Stress boosts a kind of sleep in mice that subsequently relieves anxiety, according to new research that also pinpoints the mechanism responsible.
Since sleep is similar across mammals, it is likely the same mechanism is triggered in human brains. Uncovering the mechanism could lead to artificial ways to boost its effects, helping to treat persistent stress disorders such as PTSD.
We often think of stress keeping us awake at night, but certain kinds of stress actually appear to induce sleep. Now, a study led by researchers at Imperial College London and institutions in China has uncovered how this happens in the brains of mice.
As well as discovering how sleep is induced, they reported that the sleep experienced by the mice appears to lower their anxiety levels the next day. The findings are reported today in the journal Science.
There are two main types of sleep that we, and all mammals experience: REM (rapid eye movement, where we tend to dream), and non-REM (NREM; deeper, dreamless sleep). People who suffer from PTSD experience less REM sleep, contributing to the theory that REM sleep helps us process difficult emotions and stress.
Lead researcher Professor Bill Wisden, from the Department of Life Sciences at Imperial, said: “Our results add weight to the idea that REM sleep helps us cope with stress. However, we previously only knew about ways REM sleep is reduced, such as some drugs that suppress it.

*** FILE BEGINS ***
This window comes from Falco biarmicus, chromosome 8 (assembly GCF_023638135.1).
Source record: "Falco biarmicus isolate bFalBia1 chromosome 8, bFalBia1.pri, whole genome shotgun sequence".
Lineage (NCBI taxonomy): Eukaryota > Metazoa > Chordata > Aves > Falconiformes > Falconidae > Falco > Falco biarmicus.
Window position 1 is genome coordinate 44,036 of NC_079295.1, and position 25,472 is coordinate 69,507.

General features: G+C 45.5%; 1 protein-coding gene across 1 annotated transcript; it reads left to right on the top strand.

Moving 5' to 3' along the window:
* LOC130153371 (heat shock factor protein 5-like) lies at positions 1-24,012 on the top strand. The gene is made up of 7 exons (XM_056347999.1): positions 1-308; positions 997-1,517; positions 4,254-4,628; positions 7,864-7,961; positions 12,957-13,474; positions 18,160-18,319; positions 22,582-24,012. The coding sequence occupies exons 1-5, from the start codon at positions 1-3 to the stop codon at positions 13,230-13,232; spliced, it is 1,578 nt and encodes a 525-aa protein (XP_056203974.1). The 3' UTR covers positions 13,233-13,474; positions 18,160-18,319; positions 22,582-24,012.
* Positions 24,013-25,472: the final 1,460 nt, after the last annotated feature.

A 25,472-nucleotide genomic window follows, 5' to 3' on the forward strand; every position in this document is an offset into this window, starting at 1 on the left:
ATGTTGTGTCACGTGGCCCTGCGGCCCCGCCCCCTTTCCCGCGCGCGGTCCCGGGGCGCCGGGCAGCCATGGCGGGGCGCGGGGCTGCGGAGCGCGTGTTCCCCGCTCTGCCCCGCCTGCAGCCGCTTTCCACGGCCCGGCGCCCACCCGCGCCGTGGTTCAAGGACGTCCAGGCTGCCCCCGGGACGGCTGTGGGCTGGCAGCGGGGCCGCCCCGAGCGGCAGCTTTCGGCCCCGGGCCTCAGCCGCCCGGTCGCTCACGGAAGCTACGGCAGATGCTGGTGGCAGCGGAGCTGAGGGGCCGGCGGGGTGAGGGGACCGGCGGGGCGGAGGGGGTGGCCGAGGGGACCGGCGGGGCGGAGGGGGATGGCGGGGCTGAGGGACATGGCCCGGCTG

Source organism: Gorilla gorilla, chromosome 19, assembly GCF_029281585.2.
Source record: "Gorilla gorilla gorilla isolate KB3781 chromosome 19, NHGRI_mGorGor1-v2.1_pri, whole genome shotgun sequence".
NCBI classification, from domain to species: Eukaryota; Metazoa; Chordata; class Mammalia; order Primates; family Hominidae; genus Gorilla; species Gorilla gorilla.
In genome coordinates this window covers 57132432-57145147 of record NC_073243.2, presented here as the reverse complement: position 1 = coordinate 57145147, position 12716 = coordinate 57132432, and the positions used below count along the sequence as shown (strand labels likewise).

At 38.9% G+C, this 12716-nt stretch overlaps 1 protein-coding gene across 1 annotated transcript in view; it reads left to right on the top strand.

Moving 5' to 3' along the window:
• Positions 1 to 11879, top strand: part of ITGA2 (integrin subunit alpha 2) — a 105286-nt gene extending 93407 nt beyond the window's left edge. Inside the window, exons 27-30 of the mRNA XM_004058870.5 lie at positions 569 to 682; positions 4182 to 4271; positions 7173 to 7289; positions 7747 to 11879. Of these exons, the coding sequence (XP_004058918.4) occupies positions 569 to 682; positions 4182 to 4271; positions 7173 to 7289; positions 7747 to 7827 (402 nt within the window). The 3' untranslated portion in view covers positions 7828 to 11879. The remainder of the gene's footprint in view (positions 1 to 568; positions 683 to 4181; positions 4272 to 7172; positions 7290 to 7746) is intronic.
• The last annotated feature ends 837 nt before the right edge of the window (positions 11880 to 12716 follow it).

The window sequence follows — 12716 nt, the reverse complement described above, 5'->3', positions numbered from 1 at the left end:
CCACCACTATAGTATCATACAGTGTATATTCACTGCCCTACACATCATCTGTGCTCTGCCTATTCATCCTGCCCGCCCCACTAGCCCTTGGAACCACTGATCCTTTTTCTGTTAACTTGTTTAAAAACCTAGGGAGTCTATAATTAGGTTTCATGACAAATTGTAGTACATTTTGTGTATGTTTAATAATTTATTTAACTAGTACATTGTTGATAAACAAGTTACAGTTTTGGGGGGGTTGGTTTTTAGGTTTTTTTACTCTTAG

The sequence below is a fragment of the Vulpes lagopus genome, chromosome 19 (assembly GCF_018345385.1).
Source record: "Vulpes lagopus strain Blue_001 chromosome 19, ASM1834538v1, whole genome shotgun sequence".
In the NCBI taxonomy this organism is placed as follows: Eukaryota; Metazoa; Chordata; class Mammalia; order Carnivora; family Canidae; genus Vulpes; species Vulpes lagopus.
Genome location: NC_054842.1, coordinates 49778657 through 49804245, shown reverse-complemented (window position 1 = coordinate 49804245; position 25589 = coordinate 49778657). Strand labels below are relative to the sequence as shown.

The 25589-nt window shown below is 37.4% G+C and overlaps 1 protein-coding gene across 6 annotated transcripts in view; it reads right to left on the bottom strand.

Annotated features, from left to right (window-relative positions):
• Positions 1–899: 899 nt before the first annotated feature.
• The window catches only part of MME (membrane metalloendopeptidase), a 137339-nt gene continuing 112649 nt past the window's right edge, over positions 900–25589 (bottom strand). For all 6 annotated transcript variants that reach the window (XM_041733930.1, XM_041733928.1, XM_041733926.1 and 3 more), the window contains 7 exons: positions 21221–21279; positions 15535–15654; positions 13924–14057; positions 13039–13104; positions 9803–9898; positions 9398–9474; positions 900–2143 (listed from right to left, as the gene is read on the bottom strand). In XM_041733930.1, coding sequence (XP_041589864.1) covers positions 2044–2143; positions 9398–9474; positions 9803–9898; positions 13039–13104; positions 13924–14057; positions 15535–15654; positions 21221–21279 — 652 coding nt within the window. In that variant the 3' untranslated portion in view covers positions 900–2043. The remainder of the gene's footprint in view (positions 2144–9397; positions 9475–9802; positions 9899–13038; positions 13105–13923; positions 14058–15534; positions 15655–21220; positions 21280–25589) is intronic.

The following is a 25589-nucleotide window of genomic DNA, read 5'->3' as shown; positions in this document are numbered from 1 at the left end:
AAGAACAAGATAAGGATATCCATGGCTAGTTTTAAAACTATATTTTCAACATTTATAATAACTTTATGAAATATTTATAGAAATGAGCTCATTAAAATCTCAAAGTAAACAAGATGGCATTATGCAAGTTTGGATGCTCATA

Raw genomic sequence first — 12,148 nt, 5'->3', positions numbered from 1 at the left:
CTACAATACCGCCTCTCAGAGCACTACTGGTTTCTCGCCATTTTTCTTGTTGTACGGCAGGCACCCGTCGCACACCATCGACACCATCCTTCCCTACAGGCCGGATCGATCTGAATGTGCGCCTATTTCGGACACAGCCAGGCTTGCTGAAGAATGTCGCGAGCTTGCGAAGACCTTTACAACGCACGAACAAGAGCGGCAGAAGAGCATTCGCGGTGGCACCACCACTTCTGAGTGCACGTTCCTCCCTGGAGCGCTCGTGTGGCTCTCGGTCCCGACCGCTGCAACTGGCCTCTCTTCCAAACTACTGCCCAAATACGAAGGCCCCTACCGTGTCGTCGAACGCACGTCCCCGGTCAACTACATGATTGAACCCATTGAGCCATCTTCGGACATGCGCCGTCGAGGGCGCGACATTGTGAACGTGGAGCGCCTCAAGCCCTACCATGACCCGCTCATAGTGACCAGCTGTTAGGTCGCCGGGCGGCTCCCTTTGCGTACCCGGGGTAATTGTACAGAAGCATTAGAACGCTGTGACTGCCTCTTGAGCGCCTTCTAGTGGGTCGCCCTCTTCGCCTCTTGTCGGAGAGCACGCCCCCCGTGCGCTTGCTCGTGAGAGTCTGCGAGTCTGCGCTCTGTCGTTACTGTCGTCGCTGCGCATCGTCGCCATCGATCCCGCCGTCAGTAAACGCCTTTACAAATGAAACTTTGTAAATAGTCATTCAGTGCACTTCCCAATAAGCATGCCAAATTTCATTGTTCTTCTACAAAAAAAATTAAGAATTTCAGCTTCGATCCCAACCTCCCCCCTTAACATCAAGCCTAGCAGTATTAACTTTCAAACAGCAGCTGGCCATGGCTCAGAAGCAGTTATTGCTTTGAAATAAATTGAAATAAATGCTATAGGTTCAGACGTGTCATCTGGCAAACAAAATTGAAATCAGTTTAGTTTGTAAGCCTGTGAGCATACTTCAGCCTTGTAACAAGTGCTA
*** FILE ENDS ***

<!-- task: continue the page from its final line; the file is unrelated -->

“Now, our study has revealed a mechanism by which REM sleep is induced, paving the way for drugs or other interventions that target the right neurons and boost the stress-busting power of sleep.”
The researchers caused a type of psycho-social stress in mice called ‘social defeat’, which is used as an analogue for human bullying. Mice were exposed to particularly aggressive mice (without physical harm), after which researchers noted that ‘flight or fight’ hormones rose in their blood, indicating stress.
When the mice then slept, researchers tracked the activity of their neurons (brain cells). This revealed a specific set of neurons that detected and responded to the stress hormone levels and induced sleep high in both NREM and REM.
The activity of these neurons, and levels of NREM and REM sleep, stayed high for around five hours of sleep, during which they also sent signals to other neurons that regulate stress hormones, blocking them from releasing more.
The newly discovered neurons thus not only detected stress and induced sleep as a result, they also triggered the lowering of stress hormones.
Once the mice awoke, the researchers tested their anxiety response, to see how the sleep had affected their stress behaviours. They did this by measuring how long the mice spent in the light, rather than seeking out darkness, as they tend to do more when they are anxious.
Their responses were compared to stressed mice that were either sleep deprived (stimulated with objects) or had their newly identified neurons impaired, meaning they didn’t get the restorative sleep normal mice did.
The mice that didn’t get their stress-induced sleep spent much more time in the dark, indicating they were more anxious, and their stress hormone levels remained high.
Having found this new mechanism, the team now hope to find ways to selectively target the responsible neurons to boost their positive effects via sleep.
The team were funded by the Wellcome Trust and the UK Dementia Research Institute. Dementia diagnosis can cause significant psychological stress, and the team hope that if their research can lead to a way to boost the effects of sleep, this will also help people cope with a new diagnosis. People living with dementia also suffer from more emotional disturbances, and boosting REM sleep may also help reduce this distress.
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A specific circuit in the midbrain detects stress and induces restorative sleep
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